The federal courts and federal judges are ill-suited to assume the role of super-administrator in FOIA cases. A court's primary role, therefore, is to review the adequacy of the affidavits and other evidence presented by the Government in support of its position, utilizing an in camera examination of the manual itself as an aid in determining whether the Government's affidavits are accurate and made in good faith. If the Government fairly describes the content of the material withheld and adequately states its grounds for nondisclosure, and if those grounds are reasonable and consistent with the applicable law, the district court should uphold the Government's position. The court is entitled to accept the credibility of the affidavits, so long as it has no reason to question the good faith of the agency.


The legislative history of the amendment of the FOIA exemptions clearly shows that Congress intended exemption 7(D) would require nondisclosure under the facts of this case. Senator Hart, who introduced the amendment was quite concerned about preserving the confidential information and source provisions of exemption 7(D). Therefore, Senator Hart was specific in identifying precisely what the FBI's burden of justification was for withholding information:

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[T]he agency not only can withhold information which would disclose the identify of a confidential source but also can provide blanket protection for any information supplied by a confidential source. The President is therefore mistaken in his statement that the FBI must prove that disclosure would reveal an informer's identity; all the FBI has to do is to state the information was furnished by a confidential source and it is exempt.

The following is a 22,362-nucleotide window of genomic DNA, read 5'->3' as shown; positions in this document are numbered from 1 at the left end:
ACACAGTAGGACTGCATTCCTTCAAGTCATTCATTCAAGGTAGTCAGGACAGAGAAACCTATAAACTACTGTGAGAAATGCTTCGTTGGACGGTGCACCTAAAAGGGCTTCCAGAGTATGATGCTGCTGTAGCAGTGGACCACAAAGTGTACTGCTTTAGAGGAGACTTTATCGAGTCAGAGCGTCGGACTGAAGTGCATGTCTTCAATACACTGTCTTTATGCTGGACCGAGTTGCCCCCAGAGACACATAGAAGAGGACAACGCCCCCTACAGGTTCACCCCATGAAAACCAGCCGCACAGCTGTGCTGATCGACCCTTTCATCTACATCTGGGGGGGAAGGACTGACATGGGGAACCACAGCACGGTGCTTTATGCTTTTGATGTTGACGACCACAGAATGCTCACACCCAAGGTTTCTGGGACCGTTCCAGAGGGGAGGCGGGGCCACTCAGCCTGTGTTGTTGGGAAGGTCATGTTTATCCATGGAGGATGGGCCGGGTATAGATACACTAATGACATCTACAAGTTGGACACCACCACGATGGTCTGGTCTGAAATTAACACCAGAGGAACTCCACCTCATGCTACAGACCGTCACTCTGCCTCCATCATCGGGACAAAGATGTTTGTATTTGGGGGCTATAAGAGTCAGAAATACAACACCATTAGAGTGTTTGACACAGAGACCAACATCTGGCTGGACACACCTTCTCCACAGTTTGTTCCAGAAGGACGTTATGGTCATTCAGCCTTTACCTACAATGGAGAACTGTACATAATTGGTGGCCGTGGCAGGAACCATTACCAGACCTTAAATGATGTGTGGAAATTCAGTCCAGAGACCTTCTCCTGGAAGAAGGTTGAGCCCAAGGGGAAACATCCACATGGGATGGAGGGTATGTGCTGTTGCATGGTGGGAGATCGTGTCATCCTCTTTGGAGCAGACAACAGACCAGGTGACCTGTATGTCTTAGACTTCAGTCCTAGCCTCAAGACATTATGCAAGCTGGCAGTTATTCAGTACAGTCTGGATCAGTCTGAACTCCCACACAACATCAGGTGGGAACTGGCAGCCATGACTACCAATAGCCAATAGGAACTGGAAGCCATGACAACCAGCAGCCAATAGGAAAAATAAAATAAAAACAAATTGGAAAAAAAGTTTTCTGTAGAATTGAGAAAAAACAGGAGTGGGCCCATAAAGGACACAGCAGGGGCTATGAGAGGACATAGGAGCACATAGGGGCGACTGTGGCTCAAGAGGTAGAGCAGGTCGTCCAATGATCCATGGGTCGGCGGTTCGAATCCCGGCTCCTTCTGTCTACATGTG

120 Cong.Rec. S36871 (Remarks of Sen. Hart) (1974), reprinted in FOIA Source Book at 451.


See Miller v. Bell, 661 F.2d 623, 626-27 (7th Cir.1981), cert. denied, 456 U.S. 960, 102 S.Ct. 2035, 72 L.Ed.2d 484 (1982).


We find that the Chester affidavit adequately stated its grounds for nondisclosure under exemption 7(D). The Chester affidavit clearly shows that the prison officials who provided information did so under circumstances from which assurances of confidentiality could reasonably be inferred. If these identities were disclosed, not only could future investigations be hindered, but, there is a high probability of reprisal for those who chose to cooperate in the investigation. These justifications for withholding information under 7(D) were also deemed adequate by the Fourth Circuit in a similar case. See Nix v. United States, 572 F.2d 998, 1004 (4th Cir.1978).


Due to the circumstances present in this suit, it is also well to note that it is not the purpose of the Act to benefit private litigants by serving as a supplement to the rules of civil discovery. Miller v. Bell, supra, 661 F.2d at 626. The right of Parton to subpoena these materials in his civil action is not decided in this case. We express no opinion on that question. Our holding is based solely on Parton's right to compel public access to the materials compiled in the FBI investigations under the FOIA.


In conclusion, we find that the identities and statements of prison officials are exempt from disclosure under exemption 7(D). Accordingly, we reverse the order of the district court as it requires disclosure of prison officials' identities with directions to enter judgment for the appellants.


The Honorable Diana E. Murphy, United States District Judge for the District of Minnesota, sitting by designation


5 U.S.C. Sec. 552(b)(7), in pertinent part, exempts from mandatory disclosure:

(7) Investigatory records compiled for law enforcement purposes, but only to the extent that the product of such records would * * * (C) constitute an unwarranted invasion of personal privacy, (D) disclose the identity of a confidential source and, in the case of a record compiled by a criminal law enforcement agency in the course of conducting a criminal investigation * * *, confidential information furnished only by the confidential source.